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Old 05-12-2011, 11:13 PM   #78
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Eh, I think I'm actually going to go with a cruiser. After taking the MSF, which my instructors told me I was a natural (never ridden as much as a dirt bike), and getting some seat experience, haha I actually don't trust myself with a 600 superbike lol I thought I'd be like yeah I'll buy it and baby it...how boring would that be? I learned on a crappy Kawasaki Eliminator 125, and had a blast revving the out of it, so, I think I'm going with a Harley Iron 883 ....never thought I'd want a cruiser, but the comfort and riding position is similar to that of my ATV, so, it feels natural for me, and I found I don't care about speed, I care about enjoying the ride safely and just being on two wheels and staying alive, what I thought I'd want out of a bike completely changed after MSF. Luckily I learned this before I bought a bike and killed myself on it As for starting on a 600, I think it's okay, if you want a boring ride, but I think someone would have more fun on a 250, as I TRULY understand the meaning of it's more fun to ride a slow bike fast than a fast bike slow, now. So, just so it's clear, y'all had nothing to do with my decision haha I made my own opinion, as we all do, and can't wait to buy my bike and start riding and just being under the sun on two wheels!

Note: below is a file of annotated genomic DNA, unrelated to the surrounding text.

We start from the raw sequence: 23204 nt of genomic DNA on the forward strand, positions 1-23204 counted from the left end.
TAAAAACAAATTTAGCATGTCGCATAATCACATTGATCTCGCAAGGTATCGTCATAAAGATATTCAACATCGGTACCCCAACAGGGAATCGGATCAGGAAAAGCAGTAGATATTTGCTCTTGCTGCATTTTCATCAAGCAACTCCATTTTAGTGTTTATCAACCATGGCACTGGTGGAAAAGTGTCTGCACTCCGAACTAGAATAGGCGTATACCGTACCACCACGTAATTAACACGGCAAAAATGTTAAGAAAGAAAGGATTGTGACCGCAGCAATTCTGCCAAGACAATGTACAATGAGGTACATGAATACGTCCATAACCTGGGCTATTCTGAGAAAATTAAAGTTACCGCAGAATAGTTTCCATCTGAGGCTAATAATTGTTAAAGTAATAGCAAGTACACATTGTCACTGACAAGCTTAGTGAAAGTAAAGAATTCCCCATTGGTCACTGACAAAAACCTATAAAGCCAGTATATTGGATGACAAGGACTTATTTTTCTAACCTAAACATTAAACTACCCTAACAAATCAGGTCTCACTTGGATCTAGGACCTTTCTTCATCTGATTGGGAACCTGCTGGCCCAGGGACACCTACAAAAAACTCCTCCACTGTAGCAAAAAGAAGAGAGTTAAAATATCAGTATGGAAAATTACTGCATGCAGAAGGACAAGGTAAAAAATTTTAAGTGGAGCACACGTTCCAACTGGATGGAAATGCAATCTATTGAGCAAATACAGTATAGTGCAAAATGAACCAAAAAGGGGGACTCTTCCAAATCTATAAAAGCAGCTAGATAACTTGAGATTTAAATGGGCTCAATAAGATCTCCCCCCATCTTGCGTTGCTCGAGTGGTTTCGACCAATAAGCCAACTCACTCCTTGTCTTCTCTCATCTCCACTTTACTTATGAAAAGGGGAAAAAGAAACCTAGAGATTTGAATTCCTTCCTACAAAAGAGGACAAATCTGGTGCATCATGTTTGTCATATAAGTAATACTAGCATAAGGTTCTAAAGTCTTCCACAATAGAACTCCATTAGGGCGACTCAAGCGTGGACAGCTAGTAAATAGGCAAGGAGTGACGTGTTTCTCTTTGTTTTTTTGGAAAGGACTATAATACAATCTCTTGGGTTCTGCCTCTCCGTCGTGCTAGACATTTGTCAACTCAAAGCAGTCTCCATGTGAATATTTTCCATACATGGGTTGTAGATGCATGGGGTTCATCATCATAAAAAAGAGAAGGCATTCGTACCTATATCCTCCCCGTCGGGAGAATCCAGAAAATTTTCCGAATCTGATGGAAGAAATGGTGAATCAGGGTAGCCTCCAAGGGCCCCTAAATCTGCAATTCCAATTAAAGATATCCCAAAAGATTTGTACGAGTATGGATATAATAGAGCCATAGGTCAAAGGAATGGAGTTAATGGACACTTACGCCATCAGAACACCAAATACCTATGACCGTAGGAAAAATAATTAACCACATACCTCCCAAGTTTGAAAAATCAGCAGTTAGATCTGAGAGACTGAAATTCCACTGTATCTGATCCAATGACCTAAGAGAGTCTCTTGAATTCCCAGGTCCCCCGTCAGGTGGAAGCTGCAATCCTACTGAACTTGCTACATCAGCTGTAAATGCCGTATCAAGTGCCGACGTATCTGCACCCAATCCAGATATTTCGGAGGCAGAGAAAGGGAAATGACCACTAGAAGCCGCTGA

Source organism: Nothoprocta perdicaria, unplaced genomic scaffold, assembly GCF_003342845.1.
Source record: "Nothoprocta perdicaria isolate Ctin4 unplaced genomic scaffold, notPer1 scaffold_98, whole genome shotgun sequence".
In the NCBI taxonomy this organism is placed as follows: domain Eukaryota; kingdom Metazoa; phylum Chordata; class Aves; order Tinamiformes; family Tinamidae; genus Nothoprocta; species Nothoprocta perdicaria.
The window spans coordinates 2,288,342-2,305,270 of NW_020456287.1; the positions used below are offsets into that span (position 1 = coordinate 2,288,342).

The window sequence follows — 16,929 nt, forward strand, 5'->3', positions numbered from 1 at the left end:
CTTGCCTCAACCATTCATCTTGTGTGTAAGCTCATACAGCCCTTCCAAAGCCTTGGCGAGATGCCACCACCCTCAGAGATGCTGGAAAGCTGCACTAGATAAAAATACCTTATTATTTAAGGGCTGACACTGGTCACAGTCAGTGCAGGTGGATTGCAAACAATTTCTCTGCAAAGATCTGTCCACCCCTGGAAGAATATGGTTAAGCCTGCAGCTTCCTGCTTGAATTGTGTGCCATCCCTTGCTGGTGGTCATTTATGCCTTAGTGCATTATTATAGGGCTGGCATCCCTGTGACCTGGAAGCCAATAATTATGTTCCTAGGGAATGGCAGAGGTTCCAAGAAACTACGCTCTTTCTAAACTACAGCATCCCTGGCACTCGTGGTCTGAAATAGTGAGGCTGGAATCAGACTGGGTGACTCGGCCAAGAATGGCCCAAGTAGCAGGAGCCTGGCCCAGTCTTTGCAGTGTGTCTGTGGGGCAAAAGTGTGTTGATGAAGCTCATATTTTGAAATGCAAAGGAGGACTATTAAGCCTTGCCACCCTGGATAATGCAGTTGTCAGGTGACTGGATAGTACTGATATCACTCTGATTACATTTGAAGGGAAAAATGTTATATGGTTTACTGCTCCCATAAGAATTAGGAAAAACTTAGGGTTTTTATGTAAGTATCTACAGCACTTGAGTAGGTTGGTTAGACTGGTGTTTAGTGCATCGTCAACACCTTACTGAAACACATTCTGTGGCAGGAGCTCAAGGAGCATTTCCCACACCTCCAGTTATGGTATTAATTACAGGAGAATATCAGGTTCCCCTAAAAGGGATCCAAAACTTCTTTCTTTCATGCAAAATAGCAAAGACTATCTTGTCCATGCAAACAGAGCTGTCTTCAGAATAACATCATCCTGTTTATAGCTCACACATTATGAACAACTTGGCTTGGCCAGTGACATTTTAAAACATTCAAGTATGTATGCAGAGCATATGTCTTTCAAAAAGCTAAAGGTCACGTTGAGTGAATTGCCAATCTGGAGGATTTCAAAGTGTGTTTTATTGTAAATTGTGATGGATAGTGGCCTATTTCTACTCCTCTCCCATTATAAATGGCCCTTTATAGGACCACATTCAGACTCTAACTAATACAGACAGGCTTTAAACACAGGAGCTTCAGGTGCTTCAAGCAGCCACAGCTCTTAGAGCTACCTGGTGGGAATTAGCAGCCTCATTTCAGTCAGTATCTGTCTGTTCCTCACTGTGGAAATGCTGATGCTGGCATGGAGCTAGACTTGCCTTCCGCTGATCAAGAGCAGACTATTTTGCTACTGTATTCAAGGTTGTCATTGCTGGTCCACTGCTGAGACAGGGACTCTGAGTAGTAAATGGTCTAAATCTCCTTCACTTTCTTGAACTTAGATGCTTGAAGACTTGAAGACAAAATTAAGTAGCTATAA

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Old 05-12-2011, 11:15 PM   #79
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^^Very well said Bart.

I started on a 09 Ninja 250 about a year ago and just upgraded to a CBR 600RR. Every meet I went to I didn't get treated any differently. Yes you're bike isn't as loud or cool looking I guess but is that why you bought it in the first place, or was it because you enjoy riding? Any cruises I made I had no problem keeping up, and sometimes even passing 600's, 650's, and even once a noob on an R1 multiple times. They even came up and gave me props during our breaks. One guy wouldn't believe that it was a 250 haha.

Anywho, almost a week now on the 600RR and I can tell you it is a huge difference. It's like learning all over again almost. I even find myself missing the 250 because it was SOOOOOOO easy to manipulate and handle. I will never regret starting on a smaller bike, and I'm so grateful there's people here who care enough to share on the good advice and personal stories so that you can make the best decision for yourself, friends, and family who all love you and your life.

Whatever you choose, we will be happy (since you're not crashing and wasting our perfectly good cruise/meet/event).

I don't plan on ruining meets haha but do cruisers ever ride with sportbikes on group rides?
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Old 05-12-2011, 11:17 PM   #80
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I'll just say I would have crashed and been really up if my first bike was a 600SS. I'll just leave it at that.